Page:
In this episode, Engy Moussa (University of Cambridge) and Anthony Haynes (Creative Director, Frontinus Ltd) discuss how to write, design, and present posters.
They focus on how to anticipate typical pitfalls in order to enhance communicativeness.
'Writing, designing, and presenting a poster' is published by Frontinus Ltd as the 17th resource in the Writing Protocols series. It provides references to other resources, including Colin Purrington's website.
Vischeck is available here: vischeck.com.
About the publisher
This episode is published by Frontinus Ltd. We're a communications consultancy that helps organisations and individuals to communicate scientific, professional, and technical content to non-specialist audiences.
and work on presentations, bids and proposals, and publications (for example, reports and papers).
To learn more about services or explore ways of working together, please contact us via our website, http://frontinus.org.uk/.
Good day to you all. I'm a warm welcome to the Gray Lit Cafe podcast. Brought to you by Fontina Limited. Fontina is a communication consultancy focused on engineering, infrastructure, sustainability, and research. With you today is Ji Musa political scientist and teaching associate at Cambridge University, and I'm very honored to be accompanied by Mr. Anthony Hayes, creative director of France in this edition of our podcast, which focuses on posters greeting Mr. Anthony.Speaker 2:
Greetings, Angie.Speaker 1:
So having worked on some posters before, I must admit that creating a good poster is a very challenging and demanding task. I know, however, Mr. Anthony, that you have worked with many student professionals who have been involved in this process and I'm really keen to learn from your experience, expertise today on this topic about the three main pitfalls you most commonly encounter. Mm-hmm<affirmative>, as well as how to overcome them, really. So what would you say is the first main pitfall that poster creators fall into?Speaker 2:
Okay, well thank you. I've, I've chosen this approach because actually I find there are a number of pitfalls that people regularly fall into. So to some extent they're predictable. I think the first one overwhelmingly most important is people generally try and put too much information onto one poster. And when I say they try to put too much on, I don't really mean that they try to put 10% too much data on, or 15% too much information. I mean they put 2, 3, 4 times as much information as you can comfortably have on one poster. So you end up with a, a poster that's very cluttered and very difficult to access.Speaker 1:
And how would you advise navigating that issue of like overcrowding poster?Speaker 2:
Well, I think the first step is actually simply to be aware that that's a problem. And that unless you do something about it, it's likely to happen when you do a poster. So awareness takes you quite a long way. I think also it's important to try and see the poster as it will be in real life. A lot of people work on their poster just, you know, on a desktop or a laptop and, and they never think about, well how does this look when it's not on my computer screen? So either by printing off a dummy or simply setting up a projector so that you can have a, an image projected, which is roughly the right size of the poster, that will enable you to see how it looks. And for instance, you might well find at that point something that looks like quite a short line of text on your computer screen when it's projected onto the wall, suddenly looks like a longer line of text. So try and see it in its real life dimensions.Speaker 1:
Definitely. Yeah. And what about the second method before that you often encounter then?Speaker 2:
I think I put second a pit forward that's actually very easy to overcome. It's se question of navigability. So when someone is looking at your poster, they need to know instantly not only where to start reading, but also where do you go next and where do you go next and where are you supposed to finish reading? And let's take an example where that goes wrong cuz it often does go wrong. Supposing you've got, um, a quadrant structure. So you've got two rows, two columns, you've got four panels of information. And if you're writing in English, people will instinctively go to the top left panel and read that one first. But then there's a question of, well where do you go next? And unless it's made clear to people, some people might go down to the bottom left and some people might go to the top right. And if it's unclear, you don't want that because that means people have to pause and make a decision that's an unsatisfactory experience and what's worse, they might make the wrong decision and the box that they read second was the one that you designed for them to read third. So it's very easy to solve this. I mean you either put arrows on the poster to indicate the reading path or you put, you know, big bold numbers to number the segments so they can see the path through the poster or do both of them because no one will ever object to you making it clear how they're supposed to read.Speaker 1:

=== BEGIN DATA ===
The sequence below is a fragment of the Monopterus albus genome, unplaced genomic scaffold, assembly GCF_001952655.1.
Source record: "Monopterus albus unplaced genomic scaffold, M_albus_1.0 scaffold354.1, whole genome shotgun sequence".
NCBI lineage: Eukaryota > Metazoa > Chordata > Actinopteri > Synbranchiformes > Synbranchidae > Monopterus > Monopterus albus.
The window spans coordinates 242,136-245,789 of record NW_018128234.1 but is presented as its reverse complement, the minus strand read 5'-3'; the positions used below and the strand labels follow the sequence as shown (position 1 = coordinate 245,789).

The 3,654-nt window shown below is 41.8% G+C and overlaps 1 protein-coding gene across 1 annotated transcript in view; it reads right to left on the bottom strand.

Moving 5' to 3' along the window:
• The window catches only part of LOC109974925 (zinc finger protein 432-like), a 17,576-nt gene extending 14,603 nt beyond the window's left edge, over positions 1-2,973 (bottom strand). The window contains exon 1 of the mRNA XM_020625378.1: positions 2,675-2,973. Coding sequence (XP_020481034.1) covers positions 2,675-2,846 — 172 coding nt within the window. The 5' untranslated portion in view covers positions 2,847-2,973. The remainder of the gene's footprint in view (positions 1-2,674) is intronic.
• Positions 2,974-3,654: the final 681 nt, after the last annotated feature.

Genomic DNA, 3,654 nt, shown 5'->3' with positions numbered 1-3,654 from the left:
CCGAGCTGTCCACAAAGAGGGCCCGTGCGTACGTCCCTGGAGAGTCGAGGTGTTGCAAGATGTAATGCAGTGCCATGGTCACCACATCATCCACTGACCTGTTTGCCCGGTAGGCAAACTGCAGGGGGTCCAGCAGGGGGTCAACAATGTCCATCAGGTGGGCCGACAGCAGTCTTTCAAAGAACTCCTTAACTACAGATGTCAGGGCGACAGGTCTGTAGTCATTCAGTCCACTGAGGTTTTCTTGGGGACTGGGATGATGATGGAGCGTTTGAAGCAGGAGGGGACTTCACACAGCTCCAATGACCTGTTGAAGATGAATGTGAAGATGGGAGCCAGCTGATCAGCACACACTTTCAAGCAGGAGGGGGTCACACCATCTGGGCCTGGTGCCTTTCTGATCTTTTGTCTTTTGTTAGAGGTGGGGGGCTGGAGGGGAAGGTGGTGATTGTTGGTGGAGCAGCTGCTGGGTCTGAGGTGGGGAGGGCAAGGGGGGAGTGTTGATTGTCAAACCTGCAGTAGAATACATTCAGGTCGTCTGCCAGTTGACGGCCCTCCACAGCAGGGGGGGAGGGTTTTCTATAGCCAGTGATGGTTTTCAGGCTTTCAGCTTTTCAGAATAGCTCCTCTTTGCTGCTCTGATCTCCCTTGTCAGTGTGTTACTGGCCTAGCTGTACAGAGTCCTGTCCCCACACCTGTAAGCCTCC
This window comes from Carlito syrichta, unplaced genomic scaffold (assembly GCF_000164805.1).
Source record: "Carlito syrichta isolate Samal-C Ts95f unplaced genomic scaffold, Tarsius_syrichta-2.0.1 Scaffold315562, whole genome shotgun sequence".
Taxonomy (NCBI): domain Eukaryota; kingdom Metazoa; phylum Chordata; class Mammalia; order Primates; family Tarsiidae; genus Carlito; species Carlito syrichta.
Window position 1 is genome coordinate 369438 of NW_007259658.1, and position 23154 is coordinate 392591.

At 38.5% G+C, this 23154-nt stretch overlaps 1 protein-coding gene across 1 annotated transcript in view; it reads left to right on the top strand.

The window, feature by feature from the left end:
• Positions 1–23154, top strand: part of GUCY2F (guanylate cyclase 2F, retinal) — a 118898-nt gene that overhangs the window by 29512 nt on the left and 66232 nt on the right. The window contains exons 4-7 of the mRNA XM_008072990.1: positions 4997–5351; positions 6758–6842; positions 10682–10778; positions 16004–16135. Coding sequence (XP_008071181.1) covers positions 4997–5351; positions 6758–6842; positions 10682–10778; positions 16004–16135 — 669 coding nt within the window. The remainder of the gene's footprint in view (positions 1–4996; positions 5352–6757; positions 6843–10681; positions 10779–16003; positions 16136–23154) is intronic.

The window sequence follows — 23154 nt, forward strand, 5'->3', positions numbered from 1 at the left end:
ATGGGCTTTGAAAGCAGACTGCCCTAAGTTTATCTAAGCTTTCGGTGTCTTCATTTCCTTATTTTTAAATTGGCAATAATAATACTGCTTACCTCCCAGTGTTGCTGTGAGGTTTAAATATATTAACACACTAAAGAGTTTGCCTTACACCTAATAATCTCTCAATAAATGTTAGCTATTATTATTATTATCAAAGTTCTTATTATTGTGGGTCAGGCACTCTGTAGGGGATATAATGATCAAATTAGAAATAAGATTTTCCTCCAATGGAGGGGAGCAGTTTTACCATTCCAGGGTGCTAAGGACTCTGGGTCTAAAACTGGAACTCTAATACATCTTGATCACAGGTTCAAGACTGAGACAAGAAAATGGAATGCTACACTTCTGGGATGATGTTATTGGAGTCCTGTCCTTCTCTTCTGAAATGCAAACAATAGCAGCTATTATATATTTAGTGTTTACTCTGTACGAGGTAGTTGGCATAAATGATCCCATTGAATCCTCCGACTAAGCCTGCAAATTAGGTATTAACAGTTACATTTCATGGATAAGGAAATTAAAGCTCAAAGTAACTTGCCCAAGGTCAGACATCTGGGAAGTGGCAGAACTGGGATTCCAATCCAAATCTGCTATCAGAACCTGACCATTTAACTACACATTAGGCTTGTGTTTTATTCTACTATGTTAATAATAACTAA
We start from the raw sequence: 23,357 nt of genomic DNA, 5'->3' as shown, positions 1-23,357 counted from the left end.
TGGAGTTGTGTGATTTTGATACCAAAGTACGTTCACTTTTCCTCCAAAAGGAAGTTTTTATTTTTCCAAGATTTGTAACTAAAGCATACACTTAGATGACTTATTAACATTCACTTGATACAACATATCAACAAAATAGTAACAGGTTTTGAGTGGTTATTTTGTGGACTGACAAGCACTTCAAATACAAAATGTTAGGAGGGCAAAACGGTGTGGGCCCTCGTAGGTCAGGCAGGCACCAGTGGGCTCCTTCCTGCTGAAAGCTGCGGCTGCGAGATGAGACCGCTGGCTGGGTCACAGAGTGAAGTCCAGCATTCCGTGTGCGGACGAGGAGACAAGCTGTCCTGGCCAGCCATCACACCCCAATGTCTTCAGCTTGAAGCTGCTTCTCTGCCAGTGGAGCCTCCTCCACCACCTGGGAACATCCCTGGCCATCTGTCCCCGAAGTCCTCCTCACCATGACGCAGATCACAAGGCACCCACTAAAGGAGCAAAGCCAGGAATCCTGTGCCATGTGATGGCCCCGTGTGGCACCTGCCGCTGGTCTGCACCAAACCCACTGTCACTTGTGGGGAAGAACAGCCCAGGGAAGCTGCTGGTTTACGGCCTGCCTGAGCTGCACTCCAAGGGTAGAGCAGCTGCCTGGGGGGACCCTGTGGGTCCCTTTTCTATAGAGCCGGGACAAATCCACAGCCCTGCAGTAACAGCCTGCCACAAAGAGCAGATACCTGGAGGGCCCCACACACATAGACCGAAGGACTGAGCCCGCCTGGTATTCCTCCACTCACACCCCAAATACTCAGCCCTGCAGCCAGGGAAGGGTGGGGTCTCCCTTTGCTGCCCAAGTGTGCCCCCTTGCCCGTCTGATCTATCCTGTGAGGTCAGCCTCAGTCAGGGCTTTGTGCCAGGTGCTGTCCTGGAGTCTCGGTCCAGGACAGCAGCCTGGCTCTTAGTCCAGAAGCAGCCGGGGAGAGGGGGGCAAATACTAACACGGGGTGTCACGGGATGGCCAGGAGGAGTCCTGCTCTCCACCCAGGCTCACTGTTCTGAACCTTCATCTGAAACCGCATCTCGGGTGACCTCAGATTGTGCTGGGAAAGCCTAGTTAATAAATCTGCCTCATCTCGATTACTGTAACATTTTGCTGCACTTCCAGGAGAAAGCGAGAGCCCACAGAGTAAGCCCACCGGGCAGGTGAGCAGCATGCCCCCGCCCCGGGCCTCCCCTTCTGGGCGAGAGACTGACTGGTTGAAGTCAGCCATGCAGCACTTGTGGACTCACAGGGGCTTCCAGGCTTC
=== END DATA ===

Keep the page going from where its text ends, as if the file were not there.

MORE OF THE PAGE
Yeah, definitely. Definitely. Yes. Um, and what about the third one then?Speaker 2:
So it's a distinction to be made between a poster and a poster presentation. And often when people are invited to do a poster presentation, they translate that request in their head into doing a poster. So you'll hear people say, I've been asked to do a poster, or I've got to do a poster rather than I've got to do a poster presentation. But there's a big difference because there's more to a poster presentation than a poster. There are in fact three elements to a poster presentation. So the first element is the poster itself. The second element is yourself. Because very often in conferences there's a a session where people can come and look at your poster and you are standing next to it or you are presenting it online. So you have a chance to talk to the people who are looking at your poster and have a conversation about your poster. So that conversation that you have is the second element of the poster presentation. And then the third element potential element, which is often forgotten about is the take away. So you can have something like a business card or a handout that you can give people to take away, or another version of that is a QR code. So you have a QR code on the poster and people can follow the QR code and that will take them to more, more information online. It's a bit like supplementary information with a journal paper and it's extremely valuable. So for example, if you have a piece of a three paper and you fold it, so you've got four sides of a four, that gives you quite a lot of room to put extra information on that's not on the poster. And you can then say to the person you're talking to, well, you know, thank you very much for your interest by the way I've prepared this handout. May I just give you a copy before you go? And then they can take it away and read it over a cup of coffee or whatever. This not only helps the reader to have more information, but it also, to go back to my first point, it helps you to avoid the temptation of putting too much onto your poster.Speaker 1: